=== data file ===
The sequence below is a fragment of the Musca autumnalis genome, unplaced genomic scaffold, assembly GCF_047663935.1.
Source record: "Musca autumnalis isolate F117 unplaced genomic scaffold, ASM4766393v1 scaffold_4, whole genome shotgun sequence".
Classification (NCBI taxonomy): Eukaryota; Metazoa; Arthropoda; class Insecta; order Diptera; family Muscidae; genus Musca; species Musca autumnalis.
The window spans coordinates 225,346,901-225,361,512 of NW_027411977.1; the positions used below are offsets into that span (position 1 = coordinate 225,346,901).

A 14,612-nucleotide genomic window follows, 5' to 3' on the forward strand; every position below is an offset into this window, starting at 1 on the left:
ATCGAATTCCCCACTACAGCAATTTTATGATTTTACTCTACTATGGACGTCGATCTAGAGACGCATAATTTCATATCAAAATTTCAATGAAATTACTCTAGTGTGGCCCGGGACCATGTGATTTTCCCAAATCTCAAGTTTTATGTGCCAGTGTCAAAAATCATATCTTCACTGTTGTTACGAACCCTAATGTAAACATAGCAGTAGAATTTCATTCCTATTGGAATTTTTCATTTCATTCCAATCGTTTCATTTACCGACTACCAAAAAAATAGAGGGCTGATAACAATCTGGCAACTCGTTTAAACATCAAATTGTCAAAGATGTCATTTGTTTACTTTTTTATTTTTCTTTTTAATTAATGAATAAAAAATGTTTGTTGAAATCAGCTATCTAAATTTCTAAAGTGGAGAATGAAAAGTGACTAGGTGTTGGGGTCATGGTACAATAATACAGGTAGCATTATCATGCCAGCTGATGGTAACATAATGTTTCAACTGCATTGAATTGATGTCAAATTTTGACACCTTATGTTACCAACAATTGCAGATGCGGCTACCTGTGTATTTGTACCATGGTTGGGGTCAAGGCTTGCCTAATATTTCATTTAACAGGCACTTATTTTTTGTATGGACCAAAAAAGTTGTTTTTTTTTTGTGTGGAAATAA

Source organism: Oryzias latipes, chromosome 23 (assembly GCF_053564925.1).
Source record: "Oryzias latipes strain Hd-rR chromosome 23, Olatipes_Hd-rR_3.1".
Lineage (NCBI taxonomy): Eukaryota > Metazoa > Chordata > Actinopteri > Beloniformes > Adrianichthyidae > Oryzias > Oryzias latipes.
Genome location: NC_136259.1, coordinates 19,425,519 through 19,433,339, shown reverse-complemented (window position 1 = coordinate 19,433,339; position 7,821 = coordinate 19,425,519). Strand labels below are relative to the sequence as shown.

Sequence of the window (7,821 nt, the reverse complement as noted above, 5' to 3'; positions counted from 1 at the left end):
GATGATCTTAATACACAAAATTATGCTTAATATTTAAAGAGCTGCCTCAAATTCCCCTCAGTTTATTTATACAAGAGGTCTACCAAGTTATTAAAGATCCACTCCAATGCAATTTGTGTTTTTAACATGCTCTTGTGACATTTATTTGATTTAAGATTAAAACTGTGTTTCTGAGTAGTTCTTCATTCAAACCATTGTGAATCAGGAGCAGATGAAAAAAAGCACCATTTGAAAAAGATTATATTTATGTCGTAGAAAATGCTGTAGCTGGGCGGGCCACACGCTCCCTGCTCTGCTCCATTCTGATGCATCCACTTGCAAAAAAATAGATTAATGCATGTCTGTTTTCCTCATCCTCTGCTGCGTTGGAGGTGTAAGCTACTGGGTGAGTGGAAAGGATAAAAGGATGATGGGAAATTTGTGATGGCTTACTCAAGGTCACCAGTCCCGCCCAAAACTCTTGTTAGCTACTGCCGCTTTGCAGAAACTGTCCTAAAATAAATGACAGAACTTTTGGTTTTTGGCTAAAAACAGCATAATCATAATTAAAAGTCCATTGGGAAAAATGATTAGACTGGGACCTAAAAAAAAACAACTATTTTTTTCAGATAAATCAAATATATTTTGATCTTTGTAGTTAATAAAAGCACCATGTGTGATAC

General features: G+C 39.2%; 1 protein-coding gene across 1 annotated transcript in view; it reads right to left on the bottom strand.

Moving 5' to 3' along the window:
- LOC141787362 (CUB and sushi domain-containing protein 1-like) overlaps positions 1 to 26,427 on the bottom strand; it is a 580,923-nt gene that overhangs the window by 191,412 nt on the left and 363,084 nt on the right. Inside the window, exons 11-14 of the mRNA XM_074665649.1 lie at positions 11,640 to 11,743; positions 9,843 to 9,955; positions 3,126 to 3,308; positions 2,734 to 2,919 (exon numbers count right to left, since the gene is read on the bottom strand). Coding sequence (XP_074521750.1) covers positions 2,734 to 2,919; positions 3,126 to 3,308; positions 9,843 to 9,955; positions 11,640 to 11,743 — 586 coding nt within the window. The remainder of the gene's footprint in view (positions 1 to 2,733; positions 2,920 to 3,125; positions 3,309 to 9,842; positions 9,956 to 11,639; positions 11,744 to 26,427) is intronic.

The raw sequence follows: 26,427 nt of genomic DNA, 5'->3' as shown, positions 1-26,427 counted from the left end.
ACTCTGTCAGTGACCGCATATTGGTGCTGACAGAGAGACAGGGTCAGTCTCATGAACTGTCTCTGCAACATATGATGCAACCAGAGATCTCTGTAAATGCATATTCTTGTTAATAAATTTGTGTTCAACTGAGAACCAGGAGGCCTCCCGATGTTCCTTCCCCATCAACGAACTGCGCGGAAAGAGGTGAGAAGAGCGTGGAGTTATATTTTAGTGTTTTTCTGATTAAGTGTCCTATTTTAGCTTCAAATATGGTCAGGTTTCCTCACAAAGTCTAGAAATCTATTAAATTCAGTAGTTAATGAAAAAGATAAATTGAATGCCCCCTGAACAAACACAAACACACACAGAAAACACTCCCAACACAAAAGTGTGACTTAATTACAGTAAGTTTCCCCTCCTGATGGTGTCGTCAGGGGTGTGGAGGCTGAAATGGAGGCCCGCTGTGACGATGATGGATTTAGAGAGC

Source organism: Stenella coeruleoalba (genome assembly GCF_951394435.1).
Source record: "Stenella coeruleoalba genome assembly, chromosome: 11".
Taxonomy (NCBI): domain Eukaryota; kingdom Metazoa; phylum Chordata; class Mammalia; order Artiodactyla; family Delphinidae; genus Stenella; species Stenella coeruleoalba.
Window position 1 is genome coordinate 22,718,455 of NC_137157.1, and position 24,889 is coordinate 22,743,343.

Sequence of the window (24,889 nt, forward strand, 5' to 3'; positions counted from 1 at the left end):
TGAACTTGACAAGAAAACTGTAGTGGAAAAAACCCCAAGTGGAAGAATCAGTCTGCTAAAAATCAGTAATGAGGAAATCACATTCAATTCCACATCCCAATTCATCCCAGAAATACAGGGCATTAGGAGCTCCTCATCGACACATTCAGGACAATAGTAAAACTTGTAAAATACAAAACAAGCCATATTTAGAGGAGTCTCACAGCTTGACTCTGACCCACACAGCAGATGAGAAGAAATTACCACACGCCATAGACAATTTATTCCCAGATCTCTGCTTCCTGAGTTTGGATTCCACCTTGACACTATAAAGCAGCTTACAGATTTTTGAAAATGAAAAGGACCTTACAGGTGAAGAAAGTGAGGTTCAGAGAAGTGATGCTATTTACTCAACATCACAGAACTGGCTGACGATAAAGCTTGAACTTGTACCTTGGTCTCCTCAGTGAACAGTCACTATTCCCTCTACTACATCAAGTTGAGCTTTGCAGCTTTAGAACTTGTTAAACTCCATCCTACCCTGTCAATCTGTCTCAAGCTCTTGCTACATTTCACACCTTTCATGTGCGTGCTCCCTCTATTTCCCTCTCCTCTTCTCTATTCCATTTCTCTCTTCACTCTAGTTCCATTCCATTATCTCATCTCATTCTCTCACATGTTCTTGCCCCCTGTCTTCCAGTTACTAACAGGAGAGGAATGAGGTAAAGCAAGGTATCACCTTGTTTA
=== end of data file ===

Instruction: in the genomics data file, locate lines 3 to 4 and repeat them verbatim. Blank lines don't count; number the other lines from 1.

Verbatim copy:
Classification (NCBI taxonomy): Eukaryota; Metazoa; Arthropoda; class Insecta; order Diptera; family Muscidae; genus Musca; species Musca autumnalis.
The window spans coordinates 225,346,901-225,361,512 of NW_027411977.1; the positions used below are offsets into that span (position 1 = coordinate 225,346,901).